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Client privacy notification required.

The Federal Trade Commission has declined grant an exemption for CPAs and other professionals from the Gramm-Leach-Bliley Act privacy policy disclosure mies; therefore, CPAs must continue to comply with its requirements.

Practically speaking, AICPA members will need to do little beyond the procedures they already follow to protect client confidentiality. However, beginning in this year (2002), the Act requires annual disclosure of your privacy protection policies to all non-business, individual clients to whom you provide financial products or services, including tax returns, tax advice and financial planning. The required notice can be included with a client bill, a tax organizer, or other client communication, such as a client newsletter, as long as the notice is "prominent." For new clients, you must provide the privacy disclosure notice no later than the acceptance of the client relationship, generally in the engagement letter.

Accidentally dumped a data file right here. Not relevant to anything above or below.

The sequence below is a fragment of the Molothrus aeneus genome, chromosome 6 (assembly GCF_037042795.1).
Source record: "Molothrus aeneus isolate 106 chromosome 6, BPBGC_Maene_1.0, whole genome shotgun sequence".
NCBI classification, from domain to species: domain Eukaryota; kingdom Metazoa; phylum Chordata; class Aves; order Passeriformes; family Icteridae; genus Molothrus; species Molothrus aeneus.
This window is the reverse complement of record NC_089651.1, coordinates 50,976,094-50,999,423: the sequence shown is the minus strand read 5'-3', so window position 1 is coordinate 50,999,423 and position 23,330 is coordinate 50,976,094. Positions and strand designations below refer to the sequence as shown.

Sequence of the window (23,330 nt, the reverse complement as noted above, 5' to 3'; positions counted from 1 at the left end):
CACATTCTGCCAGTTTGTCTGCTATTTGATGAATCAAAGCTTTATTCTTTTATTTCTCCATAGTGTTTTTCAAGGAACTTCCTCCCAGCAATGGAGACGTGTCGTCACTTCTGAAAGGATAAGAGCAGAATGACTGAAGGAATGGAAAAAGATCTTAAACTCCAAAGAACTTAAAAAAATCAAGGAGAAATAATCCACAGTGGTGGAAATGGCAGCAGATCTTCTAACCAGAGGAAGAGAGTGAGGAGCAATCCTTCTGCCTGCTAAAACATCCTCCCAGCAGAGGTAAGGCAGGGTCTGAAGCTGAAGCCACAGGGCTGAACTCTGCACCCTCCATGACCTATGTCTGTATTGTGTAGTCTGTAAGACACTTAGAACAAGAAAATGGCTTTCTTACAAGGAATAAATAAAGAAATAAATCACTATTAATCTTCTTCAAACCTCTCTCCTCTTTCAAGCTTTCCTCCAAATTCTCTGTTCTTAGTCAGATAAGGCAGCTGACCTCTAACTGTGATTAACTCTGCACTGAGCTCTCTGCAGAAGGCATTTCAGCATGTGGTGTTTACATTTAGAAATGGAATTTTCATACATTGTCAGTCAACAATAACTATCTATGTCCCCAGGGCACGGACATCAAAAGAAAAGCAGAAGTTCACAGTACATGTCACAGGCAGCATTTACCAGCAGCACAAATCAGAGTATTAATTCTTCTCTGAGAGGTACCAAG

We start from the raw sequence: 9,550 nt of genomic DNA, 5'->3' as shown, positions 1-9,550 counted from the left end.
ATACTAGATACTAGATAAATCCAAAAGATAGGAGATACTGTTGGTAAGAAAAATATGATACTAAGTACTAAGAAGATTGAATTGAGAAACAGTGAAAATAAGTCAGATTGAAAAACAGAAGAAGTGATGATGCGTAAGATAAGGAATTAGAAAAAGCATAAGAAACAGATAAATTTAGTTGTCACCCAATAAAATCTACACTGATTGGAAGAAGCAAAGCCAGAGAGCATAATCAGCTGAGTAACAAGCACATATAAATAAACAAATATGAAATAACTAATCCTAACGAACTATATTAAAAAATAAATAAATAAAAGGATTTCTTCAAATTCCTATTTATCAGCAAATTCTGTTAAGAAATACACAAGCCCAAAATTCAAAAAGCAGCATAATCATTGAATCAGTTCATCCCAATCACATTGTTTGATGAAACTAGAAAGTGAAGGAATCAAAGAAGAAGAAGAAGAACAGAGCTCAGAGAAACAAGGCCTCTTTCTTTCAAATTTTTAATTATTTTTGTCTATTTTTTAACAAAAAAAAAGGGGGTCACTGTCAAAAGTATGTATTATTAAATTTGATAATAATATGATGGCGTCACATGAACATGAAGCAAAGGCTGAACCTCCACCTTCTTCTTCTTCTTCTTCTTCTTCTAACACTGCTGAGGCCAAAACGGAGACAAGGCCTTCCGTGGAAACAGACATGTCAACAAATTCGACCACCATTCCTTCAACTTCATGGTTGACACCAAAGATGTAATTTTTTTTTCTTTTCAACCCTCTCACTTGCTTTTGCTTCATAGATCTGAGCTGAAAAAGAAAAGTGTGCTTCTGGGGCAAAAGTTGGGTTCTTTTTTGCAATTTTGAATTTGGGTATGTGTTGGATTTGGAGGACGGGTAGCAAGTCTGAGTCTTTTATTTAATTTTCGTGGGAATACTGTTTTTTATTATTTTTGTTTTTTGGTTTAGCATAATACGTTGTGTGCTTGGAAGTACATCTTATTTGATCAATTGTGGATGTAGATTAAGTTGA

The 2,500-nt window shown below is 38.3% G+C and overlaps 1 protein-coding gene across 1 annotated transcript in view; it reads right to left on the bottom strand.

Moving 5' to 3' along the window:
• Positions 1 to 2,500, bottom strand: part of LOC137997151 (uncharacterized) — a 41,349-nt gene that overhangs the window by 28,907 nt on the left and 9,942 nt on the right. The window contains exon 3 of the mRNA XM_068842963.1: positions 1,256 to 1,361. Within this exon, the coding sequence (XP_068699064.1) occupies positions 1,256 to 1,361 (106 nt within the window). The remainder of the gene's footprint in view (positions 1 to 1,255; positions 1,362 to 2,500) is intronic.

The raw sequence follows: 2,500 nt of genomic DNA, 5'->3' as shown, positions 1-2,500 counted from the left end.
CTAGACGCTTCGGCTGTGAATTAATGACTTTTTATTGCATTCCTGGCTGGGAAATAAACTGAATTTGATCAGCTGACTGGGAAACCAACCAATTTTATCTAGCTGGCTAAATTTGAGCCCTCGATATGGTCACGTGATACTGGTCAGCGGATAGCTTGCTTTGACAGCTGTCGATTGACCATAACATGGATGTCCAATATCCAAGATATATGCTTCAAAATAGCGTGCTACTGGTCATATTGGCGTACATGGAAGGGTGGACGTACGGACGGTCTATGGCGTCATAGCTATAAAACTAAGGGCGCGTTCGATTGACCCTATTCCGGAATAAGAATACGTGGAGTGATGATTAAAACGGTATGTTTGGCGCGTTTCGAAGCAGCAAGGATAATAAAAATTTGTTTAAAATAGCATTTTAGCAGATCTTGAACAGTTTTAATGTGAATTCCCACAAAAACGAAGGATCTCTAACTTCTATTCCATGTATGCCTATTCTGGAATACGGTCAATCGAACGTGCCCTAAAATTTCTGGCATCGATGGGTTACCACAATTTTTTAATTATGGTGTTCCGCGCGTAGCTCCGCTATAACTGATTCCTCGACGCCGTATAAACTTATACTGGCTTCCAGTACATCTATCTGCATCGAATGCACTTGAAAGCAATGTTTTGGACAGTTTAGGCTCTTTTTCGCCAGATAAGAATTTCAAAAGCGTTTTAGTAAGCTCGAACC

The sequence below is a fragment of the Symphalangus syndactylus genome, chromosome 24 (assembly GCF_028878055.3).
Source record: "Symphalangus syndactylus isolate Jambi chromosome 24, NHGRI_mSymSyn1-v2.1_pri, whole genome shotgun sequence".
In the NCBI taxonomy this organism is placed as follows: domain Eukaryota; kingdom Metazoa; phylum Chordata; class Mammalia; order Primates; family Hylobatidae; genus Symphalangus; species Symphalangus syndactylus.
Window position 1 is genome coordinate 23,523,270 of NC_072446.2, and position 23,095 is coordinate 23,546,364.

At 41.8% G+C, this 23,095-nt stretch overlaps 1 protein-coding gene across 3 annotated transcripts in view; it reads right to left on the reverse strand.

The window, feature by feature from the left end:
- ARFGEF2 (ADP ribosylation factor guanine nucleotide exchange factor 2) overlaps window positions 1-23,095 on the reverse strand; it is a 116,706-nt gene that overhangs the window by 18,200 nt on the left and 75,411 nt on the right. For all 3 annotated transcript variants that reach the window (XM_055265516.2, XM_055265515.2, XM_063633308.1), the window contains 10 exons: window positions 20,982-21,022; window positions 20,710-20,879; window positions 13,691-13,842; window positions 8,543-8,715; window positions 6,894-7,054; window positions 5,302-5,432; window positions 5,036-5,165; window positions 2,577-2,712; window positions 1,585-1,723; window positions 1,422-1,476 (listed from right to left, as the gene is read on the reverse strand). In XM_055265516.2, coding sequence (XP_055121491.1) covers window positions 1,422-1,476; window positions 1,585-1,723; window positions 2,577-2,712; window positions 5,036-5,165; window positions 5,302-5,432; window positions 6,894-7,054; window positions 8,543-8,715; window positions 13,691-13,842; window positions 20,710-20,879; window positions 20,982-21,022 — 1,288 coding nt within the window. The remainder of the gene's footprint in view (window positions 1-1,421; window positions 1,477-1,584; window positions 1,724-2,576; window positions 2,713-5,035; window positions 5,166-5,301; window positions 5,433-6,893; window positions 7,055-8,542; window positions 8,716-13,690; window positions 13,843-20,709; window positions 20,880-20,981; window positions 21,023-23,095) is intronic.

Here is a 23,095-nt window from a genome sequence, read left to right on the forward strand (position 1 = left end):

We are disappointed the FTC did not exempt CPAs even though our Code of Professional Conduct has stricter requirements and stronger sanctions to protect client confidentiality than does the Act. However, the FTC determined it lacked the authority to do so, given the Act's broad consumer-protection language. Although the AICPA intends to seek a legislative exemption for CPAs, members should plan on sending the disclosure notice to clients during calendar 2002.

A model privacy policy notification statement for CPA practitioners, answers to frequently asked questions, and other additional information on the Gramm-Leach-Bliley provisions are available without charge at or
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Publication:CPA Letter
Article Type:Brief Article
Geographic Code:1USA
Date:Jun 1, 2002
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